Beyond that, it's where I feel at home. From the outside looking in, it might be obvious. You're like: Yeah, all you do is paint nature. And you're always outside. And to that I say: it's all true.
But you see, I've had a lot of work to do on my relationship with nature throughout the years. There's a difference between appreciating nature and identifying as an outdoor athlete. And at times in my life, I've placed my identity and self-worth on being "outdoorsy."
Growing up skiing, backpacking, and rock climbing with my dad, I had the privilege of experiencing these activities from a young age. But over time the quiet and peaceful outdoor places we recreated in when I was a kid became filled with outdoor enthusiasts. The empty backcountry powder runs were skied out by 10 a.m. You had to wait in line at the crag for a place on the wall. I grew jaded as these sports became more mainstream and commoditized.
During college, I sustained a series of five outdoor sport-related injuries in the span of less than two years. The worst of them being the infamous back break while mountain biking, where bone shards were less than a millimeter from my spinal cord. Feeling rejected by nature for breaking me many times over while pursuing outdoor athletics, I knew something had to change. And that something was me.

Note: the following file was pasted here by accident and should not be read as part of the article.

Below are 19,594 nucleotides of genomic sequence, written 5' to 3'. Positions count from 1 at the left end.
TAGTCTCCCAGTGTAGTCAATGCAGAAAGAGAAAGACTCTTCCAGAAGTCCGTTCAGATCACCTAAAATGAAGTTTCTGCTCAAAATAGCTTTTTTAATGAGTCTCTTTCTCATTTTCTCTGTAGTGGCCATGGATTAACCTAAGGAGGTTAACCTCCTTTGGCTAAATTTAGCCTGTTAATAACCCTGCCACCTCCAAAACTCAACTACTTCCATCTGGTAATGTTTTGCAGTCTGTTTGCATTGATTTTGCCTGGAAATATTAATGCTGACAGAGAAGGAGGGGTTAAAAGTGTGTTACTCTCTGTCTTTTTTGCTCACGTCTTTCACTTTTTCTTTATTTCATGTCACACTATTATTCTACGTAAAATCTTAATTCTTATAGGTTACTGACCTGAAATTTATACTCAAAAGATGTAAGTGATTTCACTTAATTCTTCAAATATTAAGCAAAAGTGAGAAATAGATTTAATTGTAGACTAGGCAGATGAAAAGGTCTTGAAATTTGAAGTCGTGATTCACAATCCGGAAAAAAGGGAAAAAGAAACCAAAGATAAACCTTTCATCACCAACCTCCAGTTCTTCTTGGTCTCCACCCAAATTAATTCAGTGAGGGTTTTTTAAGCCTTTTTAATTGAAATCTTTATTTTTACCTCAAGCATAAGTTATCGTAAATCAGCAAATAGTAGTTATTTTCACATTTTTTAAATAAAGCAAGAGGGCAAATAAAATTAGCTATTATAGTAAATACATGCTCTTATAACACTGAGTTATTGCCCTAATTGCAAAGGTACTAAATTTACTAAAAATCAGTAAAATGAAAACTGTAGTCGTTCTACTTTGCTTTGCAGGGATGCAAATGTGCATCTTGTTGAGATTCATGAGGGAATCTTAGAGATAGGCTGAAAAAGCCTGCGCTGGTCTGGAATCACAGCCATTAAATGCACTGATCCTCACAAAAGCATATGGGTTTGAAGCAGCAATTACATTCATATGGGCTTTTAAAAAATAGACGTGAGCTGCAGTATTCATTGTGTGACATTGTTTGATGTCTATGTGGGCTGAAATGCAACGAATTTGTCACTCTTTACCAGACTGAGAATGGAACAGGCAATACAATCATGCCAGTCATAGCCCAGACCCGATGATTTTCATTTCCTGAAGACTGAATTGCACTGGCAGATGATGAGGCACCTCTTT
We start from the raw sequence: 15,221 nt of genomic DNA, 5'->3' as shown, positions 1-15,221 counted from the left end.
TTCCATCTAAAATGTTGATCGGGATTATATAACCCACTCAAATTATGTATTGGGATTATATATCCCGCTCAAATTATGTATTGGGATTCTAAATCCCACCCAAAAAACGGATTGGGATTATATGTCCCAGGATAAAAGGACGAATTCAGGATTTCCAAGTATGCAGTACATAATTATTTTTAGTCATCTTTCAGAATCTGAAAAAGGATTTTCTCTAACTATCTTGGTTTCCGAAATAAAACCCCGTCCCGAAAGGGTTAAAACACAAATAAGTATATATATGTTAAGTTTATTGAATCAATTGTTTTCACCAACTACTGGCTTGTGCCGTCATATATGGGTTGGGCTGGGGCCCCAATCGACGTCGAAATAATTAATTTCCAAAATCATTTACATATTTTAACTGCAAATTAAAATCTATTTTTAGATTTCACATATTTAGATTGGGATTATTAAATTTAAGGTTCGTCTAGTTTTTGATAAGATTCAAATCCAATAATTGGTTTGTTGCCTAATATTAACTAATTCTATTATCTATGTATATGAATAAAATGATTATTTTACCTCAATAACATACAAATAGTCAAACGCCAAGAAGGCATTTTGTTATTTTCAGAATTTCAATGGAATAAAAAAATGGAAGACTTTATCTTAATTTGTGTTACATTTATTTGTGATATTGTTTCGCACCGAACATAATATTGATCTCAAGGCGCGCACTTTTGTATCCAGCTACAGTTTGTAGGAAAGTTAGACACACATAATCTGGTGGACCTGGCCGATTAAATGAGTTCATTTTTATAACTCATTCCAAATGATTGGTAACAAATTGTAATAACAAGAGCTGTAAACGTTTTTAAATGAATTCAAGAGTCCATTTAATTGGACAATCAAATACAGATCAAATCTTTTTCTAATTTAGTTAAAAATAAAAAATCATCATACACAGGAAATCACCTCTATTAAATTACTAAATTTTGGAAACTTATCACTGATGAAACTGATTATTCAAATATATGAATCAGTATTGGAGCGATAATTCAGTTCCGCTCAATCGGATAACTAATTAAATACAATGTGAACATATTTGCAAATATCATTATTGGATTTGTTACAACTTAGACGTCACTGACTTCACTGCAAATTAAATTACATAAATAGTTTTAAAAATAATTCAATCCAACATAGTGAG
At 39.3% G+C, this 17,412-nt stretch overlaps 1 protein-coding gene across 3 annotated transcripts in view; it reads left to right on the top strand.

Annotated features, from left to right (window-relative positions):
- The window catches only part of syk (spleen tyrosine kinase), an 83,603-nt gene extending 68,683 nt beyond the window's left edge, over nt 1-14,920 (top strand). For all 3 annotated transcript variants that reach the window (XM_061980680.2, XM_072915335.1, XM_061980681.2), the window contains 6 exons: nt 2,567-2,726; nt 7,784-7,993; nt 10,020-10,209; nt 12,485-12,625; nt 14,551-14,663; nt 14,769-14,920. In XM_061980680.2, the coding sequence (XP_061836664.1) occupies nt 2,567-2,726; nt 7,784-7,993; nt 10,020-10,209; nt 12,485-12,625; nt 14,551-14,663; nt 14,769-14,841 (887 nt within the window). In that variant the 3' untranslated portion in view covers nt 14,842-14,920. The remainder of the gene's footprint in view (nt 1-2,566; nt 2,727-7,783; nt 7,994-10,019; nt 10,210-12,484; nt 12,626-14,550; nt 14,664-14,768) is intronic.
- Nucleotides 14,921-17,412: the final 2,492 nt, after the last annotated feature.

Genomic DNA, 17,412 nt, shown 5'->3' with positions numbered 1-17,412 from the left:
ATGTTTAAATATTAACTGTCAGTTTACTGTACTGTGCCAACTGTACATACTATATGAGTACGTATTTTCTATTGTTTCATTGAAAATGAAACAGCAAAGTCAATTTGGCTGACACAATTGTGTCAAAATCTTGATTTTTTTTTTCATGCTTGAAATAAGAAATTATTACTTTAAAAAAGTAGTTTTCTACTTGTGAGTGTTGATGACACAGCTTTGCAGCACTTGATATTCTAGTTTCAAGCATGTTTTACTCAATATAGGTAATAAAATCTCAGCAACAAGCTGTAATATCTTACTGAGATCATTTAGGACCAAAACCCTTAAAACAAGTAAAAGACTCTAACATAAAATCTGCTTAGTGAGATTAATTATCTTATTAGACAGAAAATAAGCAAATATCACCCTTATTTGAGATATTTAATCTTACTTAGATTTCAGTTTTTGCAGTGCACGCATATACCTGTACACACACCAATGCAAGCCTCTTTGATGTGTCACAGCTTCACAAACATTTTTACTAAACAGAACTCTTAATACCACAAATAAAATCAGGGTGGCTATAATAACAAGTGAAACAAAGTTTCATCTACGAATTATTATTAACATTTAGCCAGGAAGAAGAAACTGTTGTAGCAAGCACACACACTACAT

I needed to learn how to appreciate nature for its essence, instead of attempting to conquer it. So I began painting her—Mother Nature, that is. It was so peaceful, harmonious even, to have this new avenue where nature and I could relate. The nature paintings grew into a brand called Gianna Andrews Art, which grew into marketing efforts of me needing to capture photos of myself in nature looking at peace in my natural environment, which led me to painting the nature scenes I thought my fans wanted to see, which eventually grew stale and made me question my entire relationship with nature all over again. Whew!
So, I took a pause.
I've placed a lot of pressure on myself throughout the years to be “naturey.” I've placed a lot of pressure on nature herself. It's funny because all along she would exist beautifully with or without me; my existence doesn't really matter to her.
But that's the beautiful part of being human, right?
We attach our little tiny egoic identities to things outside of ourselves, in order to inflate our sense of self-worth. We want to feel important, when really in the end we are such tiny small specks of dust in the giant cosmos that we couldn't be more insignificant. Nature knows this. Nature doesn't question her place in the cosmos. She doesn't wonder who she is. She just is. She exists just because and she needs no other reason than that.